Camo is silly in an urban setting, because it obviously doesn’t serve to camouflage anyone. And all uniforms incorporate an intent to intimidate, a means of obtaining compliance. State Troopers don’t really need leather knee-high boots or Sam Browne belts, but they make the troopers look very serious. You don’t want to screw with them.
Whether “shattering” bones is distinct from “thrashing” people, or the consequence, it’s true that every government agent should be individually identifiable so that they can be held accountable. And no, the whether the people beaten were protesters or rioters makes no difference, as one doesn’t justify the other. Even if only identifiable by number rather than name, they should be clearly identified by command and some individualized identifier. They are still government agents, and the people they’re “thrashing” are still Americans. And all of this was happening in Portland, not Beirut, so they play by the rules of America.
Naturally, a bill has been introduced in Congress to address this “nightmare,” which is insufferably simplistic.
A new bill, introduced by Representatives Alexandria Ocasio-Cortez of New York and Eleanor Holmes Norton of Washington, D.C., would require on-duty federal and local law enforcement officers to identify themselves at all times, by name,** agency and badge number. That’s a good start, but is also insufficient.
So no more undercover officers to infiltrate White Supremacy groups or the mob? FBI agents should have their names on their suits when they search for Russian spies? Smart, yet not good enough for the Times.
Discarding the woodland camouflage, military-style weaponry and violent tactics while on urban policing duty in Ohio, Illinois and Wisconsin would send an even clearer signal that federal agents intend to protect the peace, not wage a war.
While the naiveté reflected by editorial board is adorable, here they have a point. There’s no reason for feds to wear camo other than the government has uniforms left over from the military. They are not soldiers. Americans are not the enemy. The message is wrong, both to those wearing soldier uniforms and those trying to bomb a courthouse.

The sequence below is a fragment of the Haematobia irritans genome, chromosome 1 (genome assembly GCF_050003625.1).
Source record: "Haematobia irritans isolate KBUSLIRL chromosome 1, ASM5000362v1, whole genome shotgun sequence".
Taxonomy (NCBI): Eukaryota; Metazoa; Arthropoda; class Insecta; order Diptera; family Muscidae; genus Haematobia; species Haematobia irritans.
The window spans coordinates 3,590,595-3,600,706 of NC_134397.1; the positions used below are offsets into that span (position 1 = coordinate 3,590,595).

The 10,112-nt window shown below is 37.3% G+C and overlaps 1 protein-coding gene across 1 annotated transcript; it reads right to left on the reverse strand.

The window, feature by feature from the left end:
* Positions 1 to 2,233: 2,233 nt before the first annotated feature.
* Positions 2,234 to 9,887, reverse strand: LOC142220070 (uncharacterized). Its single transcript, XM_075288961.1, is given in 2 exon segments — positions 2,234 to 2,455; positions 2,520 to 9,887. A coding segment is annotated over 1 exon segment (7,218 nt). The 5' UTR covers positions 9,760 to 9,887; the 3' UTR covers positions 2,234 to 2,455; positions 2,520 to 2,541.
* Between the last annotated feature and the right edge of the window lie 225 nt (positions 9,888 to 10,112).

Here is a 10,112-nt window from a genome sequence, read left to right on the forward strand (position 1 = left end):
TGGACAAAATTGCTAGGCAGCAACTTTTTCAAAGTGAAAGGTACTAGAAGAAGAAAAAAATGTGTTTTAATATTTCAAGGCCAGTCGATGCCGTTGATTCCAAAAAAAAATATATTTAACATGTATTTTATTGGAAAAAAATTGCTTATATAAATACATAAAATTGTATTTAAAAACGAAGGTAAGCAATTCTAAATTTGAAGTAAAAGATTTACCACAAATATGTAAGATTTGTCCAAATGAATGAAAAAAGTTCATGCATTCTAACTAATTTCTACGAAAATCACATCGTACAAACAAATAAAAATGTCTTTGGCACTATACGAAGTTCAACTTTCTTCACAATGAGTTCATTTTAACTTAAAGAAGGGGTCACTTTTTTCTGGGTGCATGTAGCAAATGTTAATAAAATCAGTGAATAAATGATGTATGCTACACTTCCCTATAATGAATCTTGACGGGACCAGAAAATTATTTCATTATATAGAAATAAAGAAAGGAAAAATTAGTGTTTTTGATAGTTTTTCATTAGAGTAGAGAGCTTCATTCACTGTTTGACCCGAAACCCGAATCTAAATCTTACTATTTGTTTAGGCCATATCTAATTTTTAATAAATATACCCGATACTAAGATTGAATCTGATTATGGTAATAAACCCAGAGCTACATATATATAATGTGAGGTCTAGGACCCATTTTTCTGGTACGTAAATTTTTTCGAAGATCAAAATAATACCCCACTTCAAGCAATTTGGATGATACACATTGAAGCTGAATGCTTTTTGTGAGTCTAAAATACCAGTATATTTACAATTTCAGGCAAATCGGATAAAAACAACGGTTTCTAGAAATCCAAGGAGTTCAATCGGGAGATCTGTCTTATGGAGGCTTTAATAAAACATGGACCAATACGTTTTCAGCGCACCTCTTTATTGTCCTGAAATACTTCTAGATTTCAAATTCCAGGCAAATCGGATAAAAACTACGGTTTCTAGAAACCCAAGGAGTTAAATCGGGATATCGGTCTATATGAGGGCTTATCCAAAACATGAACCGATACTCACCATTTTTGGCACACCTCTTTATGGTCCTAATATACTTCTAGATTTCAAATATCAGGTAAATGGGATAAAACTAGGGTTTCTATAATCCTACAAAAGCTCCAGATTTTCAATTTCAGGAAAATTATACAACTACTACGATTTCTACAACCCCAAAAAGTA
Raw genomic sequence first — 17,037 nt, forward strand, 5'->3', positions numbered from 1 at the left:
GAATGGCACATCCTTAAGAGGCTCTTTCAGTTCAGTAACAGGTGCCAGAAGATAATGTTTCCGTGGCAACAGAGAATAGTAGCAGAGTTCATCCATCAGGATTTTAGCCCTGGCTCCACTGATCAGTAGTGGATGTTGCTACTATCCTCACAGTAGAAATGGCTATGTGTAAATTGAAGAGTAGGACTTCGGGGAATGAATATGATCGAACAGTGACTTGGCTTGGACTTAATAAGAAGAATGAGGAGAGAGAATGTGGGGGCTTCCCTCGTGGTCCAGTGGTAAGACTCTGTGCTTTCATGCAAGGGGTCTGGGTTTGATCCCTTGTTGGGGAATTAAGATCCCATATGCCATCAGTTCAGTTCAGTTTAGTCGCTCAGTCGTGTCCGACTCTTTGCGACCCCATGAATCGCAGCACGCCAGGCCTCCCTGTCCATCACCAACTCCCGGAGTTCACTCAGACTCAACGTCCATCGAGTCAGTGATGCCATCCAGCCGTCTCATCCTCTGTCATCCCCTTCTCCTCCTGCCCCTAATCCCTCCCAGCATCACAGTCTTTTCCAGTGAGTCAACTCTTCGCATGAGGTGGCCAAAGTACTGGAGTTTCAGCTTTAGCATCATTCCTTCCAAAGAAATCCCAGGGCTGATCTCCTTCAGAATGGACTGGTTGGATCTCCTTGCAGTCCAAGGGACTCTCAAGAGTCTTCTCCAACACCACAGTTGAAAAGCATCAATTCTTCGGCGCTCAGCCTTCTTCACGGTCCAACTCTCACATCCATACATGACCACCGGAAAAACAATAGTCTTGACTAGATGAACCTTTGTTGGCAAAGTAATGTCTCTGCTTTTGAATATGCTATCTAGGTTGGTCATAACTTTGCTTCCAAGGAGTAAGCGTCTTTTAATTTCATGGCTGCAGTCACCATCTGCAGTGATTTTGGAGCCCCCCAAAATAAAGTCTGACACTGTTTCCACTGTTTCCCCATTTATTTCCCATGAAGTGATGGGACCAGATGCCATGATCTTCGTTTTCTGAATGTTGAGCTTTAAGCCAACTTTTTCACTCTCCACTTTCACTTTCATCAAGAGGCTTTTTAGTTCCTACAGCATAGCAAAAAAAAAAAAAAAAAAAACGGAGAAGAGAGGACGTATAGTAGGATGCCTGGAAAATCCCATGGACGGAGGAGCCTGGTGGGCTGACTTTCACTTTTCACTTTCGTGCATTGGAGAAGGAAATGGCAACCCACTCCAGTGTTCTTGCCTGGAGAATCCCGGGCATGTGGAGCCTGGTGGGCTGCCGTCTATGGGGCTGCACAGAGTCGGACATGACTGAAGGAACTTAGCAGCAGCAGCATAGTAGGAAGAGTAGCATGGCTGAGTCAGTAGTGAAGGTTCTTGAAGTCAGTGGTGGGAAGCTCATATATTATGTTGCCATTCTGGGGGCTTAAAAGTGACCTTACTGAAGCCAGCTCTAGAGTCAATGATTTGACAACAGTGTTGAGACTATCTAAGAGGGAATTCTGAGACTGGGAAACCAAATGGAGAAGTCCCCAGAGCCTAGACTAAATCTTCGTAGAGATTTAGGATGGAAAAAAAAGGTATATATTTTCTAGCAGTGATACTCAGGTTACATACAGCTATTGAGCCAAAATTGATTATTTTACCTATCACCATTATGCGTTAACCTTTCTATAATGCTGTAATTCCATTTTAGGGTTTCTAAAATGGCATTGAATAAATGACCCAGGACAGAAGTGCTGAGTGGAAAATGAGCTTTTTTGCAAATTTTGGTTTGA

The feds can’t be blamed for not having a more appropriate uniform. They can’t magically make one appear the instant it’s needed. The situation was exigent and they used what they had. While there will be significant dispute as to what would be the right uniform, what markings it should bear, how protective of agents it should be, and what message it should send, it should distinguish law enforcement from soldiers, clearly notify the public that the wearers are law enforcement and allow for the individualized identification of each agents.
But as new situations arise that were not anticipated and for which there were no opportunity to prepare, the expectation that these DHS agents have clothing for all occasions is idiotic. That the feds have handled themselves poorly in many instances, harmed a lot of people who may not have deserved it together with some who did, doesn’t mean better uniforms pop into existence because either the Times or AOC believe in fantasies.
*It would be great if all police would conduct themselves with the restraint, wisdom and empathy of Sheriff Andy Griffith of Mayberry, although he was just a character on a television show. Then again, it would be great if the public conducted itself like the citizens of Mayberry as well, and the biggest problem the police faced was Otis Campbell sleeping off a drunk.
**In the past, the inclusion of an officer’s name would have been fairly unremarkable. Now, however, as nutjobs on the internet doxx cops’ families, and call their fellow passionate freedom fighters to go after their spouses and children, personal names raise a serious problem.